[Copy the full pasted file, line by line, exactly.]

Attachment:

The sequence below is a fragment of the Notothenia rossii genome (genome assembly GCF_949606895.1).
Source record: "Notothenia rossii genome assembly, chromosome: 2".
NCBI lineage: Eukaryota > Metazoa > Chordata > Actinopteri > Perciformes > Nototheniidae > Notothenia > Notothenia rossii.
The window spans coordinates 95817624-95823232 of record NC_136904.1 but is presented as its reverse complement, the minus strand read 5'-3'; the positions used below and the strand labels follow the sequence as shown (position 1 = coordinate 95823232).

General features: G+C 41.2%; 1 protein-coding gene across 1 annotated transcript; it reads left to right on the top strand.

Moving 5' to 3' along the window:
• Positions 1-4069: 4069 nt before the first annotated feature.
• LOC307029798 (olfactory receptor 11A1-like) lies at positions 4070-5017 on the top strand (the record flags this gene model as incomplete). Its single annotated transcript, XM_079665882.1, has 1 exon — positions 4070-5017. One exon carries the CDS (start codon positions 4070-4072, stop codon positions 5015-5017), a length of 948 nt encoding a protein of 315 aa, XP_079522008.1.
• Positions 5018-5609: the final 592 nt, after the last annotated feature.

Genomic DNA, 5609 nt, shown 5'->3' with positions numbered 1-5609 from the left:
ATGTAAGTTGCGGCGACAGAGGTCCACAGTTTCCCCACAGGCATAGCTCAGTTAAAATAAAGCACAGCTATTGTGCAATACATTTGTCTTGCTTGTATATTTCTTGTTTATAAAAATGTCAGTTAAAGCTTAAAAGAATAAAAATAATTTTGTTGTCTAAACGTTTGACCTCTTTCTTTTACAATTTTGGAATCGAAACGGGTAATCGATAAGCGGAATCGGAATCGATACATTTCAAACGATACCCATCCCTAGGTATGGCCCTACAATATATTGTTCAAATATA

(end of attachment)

The sequence below is a fragment of the Notothenia rossii genome (genome assembly GCF_949606895.1).
Source record: "Notothenia rossii genome assembly, chromosome: 2".
NCBI lineage: Eukaryota > Metazoa > Chordata > Actinopteri > Perciformes > Nototheniidae > Notothenia > Notothenia rossii.
The window spans coordinates 95817624-95823232 of record NC_136904.1 but is presented as its reverse complement, the minus strand read 5'-3'; the positions used below and the strand labels follow the sequence as shown (position 1 = coordinate 95823232).

General features: G+C 41.2%; 1 protein-coding gene across 1 annotated transcript; it reads left to right on the top strand.

Moving 5' to 3' along the window:
• Positions 1-4069: 4069 nt before the first annotated feature.
• LOC307029798 (olfactory receptor 11A1-like) lies at positions 4070-5017 on the top strand (the record flags this gene model as incomplete). Its single annotated transcript, XM_079665882.1, has 1 exon — positions 4070-5017. One exon carries the CDS (start codon positions 4070-4072, stop codon positions 5015-5017), a length of 948 nt encoding a protein of 315 aa, XP_079522008.1.
• Positions 5018-5609: the final 592 nt, after the last annotated feature.

Genomic DNA, 5609 nt, shown 5'->3' with positions numbered 1-5609 from the left:
ATGTAAGTTGCGGCGACAGAGGTCCACAGTTTCCCCACAGGCATAGCTCAGTTAAAATAAAGCACAGCTATTGTGCAATACATTTGTCTTGCTTGTATATTTCTTGTTTATAAAAATGTCAGTTAAAGCTTAAAAGAATAAAAATAATTTTGTTGTCTAAACGTTTGACCTCTTTCTTTTACAATTTTGGAATCGAAACGGGTAATCGATAAGCGGAATCGGAATCGATACATTTCAAACGATACCCATCCCTAGGTATGGCCCTACAATATATTGTTCAAATATA